Jacob is 24, and has been on ‘America’s Got Talent’ several times. I like him, and see a bright future for him if he stays with it. He’s already been doing it six years, and that’s even earlier than I started. A lot of kids are getting started younger and younger these days, and I don’t know what to think about it. It’s fine as far as stage experience goes but comedy comes from life experience.

I feel like I’m traveling with my comedy son. Jacob is hungry to learn, but he’s also very green as far as road experience. He’ll learn a lot from me on this trip, and we had fun on the drive from Chicago talking about comedy from all angles. The game has changed a lot since I was his age.

We stopped at The Punch Line on our way down, a legendary comedy club that’s been around since the beginning like a Zanies in Chicago or Comedy Castle in Detroit. I haven’t been inside that place in years, and it brought memories flooding back as I looked at the 8×10’s on the wall.

There were early promo shots I’d never seen before of big stars, and others I hadn’t heard of in years. Many of the comics pictured have died, and that was a wakeup call too. We made it to our hotel in downtown Atlanta, and of course they were sold out and we got stuck in the handicapped room. There’s also a $15 a day parking fee nobody mentioned. That’s how it goes in the big city.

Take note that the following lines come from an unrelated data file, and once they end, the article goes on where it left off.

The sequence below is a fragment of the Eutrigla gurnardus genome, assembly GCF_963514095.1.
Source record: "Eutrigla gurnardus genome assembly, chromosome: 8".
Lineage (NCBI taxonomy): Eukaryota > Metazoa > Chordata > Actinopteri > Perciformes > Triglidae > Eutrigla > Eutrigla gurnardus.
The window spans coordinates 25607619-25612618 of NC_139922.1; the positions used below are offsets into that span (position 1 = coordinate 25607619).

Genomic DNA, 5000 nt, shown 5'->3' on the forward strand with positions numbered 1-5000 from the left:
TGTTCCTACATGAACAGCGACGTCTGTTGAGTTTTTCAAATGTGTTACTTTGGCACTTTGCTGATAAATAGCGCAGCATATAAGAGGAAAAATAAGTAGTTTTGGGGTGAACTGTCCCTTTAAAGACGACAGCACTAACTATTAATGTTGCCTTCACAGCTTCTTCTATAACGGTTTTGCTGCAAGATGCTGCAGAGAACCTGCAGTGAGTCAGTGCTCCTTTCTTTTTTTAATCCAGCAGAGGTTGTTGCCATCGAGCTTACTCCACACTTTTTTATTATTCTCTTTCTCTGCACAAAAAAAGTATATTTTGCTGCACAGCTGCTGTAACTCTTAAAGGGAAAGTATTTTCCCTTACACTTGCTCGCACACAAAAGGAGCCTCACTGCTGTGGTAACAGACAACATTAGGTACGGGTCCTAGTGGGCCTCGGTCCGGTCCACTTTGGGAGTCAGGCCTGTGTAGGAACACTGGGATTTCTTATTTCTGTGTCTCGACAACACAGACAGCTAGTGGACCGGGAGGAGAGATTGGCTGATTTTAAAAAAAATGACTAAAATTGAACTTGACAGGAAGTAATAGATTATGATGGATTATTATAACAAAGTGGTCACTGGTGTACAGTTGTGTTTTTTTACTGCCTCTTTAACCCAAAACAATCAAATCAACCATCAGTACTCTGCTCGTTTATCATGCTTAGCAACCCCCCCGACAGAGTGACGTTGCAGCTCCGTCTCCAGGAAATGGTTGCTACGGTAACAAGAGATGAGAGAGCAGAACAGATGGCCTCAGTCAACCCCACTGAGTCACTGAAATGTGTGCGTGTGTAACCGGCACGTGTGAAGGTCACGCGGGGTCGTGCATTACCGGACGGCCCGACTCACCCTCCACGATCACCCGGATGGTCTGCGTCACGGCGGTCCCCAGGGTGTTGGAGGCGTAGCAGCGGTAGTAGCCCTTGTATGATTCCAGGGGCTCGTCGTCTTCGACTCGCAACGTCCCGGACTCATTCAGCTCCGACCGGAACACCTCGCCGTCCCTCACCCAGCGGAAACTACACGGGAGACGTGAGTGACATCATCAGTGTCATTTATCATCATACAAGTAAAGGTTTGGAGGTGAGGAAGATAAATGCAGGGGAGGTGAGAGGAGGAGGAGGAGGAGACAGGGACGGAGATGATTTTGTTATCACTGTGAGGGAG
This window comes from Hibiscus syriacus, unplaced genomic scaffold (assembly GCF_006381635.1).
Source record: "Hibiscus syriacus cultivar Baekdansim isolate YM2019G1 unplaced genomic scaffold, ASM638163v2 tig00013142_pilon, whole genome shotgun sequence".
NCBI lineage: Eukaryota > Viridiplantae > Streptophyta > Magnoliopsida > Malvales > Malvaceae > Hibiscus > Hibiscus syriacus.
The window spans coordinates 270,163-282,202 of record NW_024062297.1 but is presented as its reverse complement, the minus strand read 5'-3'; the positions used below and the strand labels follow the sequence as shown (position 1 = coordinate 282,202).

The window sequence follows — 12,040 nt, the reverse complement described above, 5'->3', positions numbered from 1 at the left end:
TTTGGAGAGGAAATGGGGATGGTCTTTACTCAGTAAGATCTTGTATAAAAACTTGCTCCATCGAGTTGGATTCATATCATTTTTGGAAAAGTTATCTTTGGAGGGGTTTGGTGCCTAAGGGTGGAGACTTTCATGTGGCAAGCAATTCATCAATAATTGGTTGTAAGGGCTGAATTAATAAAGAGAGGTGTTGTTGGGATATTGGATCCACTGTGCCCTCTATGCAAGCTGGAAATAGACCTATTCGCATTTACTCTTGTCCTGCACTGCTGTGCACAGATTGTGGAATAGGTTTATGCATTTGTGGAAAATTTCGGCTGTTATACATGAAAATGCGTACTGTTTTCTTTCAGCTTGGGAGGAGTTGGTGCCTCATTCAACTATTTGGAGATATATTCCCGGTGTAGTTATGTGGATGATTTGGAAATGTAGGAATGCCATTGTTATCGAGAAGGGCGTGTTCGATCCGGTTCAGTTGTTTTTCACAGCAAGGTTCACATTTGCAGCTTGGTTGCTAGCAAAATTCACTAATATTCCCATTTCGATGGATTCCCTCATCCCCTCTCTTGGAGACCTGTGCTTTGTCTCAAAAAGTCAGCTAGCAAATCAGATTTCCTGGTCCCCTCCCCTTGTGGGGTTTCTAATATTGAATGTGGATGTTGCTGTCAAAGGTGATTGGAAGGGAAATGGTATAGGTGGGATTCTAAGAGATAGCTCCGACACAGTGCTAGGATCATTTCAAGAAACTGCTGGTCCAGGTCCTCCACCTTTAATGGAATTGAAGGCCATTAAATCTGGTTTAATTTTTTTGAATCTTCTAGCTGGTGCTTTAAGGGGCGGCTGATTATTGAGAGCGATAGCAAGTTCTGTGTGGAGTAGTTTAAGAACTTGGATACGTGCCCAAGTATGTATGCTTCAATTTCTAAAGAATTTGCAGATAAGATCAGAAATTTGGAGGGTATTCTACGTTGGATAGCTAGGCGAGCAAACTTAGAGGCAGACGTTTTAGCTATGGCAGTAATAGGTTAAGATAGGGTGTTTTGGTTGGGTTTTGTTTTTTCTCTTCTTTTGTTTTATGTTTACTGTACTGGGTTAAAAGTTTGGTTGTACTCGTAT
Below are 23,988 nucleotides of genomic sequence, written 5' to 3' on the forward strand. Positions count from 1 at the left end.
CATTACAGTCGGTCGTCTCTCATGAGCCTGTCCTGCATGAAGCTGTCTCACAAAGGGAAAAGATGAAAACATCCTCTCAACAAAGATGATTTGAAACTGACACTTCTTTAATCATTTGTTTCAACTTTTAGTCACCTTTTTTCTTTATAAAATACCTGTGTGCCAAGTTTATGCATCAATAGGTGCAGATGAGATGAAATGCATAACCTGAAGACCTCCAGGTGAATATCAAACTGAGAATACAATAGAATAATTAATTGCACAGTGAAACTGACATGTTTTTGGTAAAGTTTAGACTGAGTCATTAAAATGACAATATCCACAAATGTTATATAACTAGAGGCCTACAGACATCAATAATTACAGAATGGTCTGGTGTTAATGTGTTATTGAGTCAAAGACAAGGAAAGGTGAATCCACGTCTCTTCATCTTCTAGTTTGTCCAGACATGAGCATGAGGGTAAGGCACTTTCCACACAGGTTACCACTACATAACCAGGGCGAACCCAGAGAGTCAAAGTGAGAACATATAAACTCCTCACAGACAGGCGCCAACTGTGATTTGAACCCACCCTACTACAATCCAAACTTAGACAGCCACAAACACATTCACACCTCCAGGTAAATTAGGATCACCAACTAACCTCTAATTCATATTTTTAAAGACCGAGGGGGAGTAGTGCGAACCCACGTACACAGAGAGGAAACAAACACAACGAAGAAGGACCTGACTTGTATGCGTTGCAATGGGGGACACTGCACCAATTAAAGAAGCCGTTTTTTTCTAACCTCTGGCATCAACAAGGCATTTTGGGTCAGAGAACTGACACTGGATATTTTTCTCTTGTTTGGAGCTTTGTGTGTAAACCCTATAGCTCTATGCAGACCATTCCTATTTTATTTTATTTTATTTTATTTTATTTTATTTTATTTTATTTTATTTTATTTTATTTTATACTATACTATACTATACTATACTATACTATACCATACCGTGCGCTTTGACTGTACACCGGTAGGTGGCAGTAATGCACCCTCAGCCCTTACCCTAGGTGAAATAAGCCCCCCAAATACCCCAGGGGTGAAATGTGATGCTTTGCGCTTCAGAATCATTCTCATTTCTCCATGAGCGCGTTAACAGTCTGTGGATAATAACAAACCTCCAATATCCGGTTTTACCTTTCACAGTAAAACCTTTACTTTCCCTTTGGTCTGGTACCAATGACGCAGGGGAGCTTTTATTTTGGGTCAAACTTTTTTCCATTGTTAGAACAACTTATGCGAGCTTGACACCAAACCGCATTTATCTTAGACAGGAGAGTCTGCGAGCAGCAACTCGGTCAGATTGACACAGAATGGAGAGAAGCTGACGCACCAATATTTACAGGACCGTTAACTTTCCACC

The Silver Fox

February 1, 2013

Tuesday January 29th, 2013 – Fox Lake, IL

   I was saddened today to learn of the passing of a comedian I worked with many years ago from New Orleans named John Schnauder. We only worked together a couple of times, but he remains one of my all time favorite human beings I’ve ever crossed paths with. He was a wonderful soul.

We first worked together in Jacksonville, FL in the mid ‘80s at a club called The Punch Line. It was part of a chain that started from of the original Punch Line in Atlanta, and there were about a dozen clubs throughout the Southeast during the heyday. It was a great run of well paying work.

I was booked as the opening act with John being the feature. Shirley Hemphill from the sitcom “What’s Happening” was the headliner, and the first real celebrity I had ever worked with for an entire week. She was kept in a nice hotel, and John and I shared a week in the ‘comedy condo’.

There could and should be a book written about what goes on in comedy condos, but that’s not the focus right now. All it is is an apartment where comedians stay when they’re in town to work a comedy club. It’s an investment for the club rather than spending money to keep us in hotels.

Anyway, I got to spend that whole week getting to know John and I liked him more by the day. He was in his 50s then, MUCH older than the average comedian of that day – especially one that wasn’t a headliner. He had raised a family of seven children, and decided he wanted to live out a dream and be a comedian. He was very humble, and absolutely loved everything about comedy.